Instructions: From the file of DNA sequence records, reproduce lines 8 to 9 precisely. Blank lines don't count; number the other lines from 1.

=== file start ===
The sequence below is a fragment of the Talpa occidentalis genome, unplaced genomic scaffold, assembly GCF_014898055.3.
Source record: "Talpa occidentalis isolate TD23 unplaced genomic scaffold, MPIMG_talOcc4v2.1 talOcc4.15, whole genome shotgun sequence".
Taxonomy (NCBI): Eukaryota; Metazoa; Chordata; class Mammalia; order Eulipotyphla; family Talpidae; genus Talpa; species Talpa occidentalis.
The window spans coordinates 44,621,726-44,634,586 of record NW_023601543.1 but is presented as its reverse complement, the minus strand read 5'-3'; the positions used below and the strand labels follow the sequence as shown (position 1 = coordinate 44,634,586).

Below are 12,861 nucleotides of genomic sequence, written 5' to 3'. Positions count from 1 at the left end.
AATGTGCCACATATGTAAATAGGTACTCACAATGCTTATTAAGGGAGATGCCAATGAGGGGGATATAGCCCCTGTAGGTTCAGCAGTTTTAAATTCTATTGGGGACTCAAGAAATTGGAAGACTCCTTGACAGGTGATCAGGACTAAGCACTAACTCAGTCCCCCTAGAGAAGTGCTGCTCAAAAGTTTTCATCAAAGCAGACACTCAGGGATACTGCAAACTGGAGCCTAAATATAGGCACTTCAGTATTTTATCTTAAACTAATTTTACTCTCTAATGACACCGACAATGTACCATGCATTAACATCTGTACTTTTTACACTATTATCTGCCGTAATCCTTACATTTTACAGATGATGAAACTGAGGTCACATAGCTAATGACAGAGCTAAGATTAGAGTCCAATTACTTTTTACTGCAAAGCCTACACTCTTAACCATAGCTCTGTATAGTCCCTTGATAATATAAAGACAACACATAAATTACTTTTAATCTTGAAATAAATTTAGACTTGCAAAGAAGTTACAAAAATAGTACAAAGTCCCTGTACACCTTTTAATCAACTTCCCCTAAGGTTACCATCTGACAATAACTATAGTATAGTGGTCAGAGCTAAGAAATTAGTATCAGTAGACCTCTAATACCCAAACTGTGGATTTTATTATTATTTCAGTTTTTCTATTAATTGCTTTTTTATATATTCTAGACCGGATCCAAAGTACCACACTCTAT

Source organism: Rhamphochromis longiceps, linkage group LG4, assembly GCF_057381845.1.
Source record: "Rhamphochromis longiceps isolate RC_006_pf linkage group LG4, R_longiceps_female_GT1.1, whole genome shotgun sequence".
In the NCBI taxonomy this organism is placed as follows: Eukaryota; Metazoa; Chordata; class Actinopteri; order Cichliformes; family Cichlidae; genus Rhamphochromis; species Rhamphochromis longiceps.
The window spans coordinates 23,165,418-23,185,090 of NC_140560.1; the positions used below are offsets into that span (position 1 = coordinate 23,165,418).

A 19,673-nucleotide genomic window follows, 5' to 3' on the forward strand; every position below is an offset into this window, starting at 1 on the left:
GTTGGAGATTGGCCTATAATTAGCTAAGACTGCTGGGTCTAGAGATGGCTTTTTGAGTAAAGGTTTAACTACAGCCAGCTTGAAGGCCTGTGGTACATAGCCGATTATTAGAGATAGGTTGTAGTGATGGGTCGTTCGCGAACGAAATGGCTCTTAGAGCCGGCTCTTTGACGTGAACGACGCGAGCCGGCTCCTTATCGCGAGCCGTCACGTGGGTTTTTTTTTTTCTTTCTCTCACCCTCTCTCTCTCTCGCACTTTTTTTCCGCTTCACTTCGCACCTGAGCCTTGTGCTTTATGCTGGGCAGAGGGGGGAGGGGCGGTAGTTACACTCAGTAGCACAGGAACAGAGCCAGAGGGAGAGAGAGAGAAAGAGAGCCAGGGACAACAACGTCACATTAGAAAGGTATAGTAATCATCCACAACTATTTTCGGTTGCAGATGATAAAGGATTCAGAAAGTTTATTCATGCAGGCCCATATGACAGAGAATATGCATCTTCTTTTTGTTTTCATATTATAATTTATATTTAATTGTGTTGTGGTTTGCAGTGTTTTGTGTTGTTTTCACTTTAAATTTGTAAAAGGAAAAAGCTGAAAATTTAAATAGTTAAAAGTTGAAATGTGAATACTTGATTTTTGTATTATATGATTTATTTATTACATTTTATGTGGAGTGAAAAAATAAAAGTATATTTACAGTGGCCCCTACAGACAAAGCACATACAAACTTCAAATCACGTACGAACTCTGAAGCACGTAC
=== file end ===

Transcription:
Source record: "Rhamphochromis longiceps isolate RC_006_pf linkage group LG4, R_longiceps_female_GT1.1, whole genome shotgun sequence".
In the NCBI taxonomy this organism is placed as follows: Eukaryota; Metazoa; Chordata; class Actinopteri; order Cichliformes; family Cichlidae; genus Rhamphochromis; species Rhamphochromis longiceps.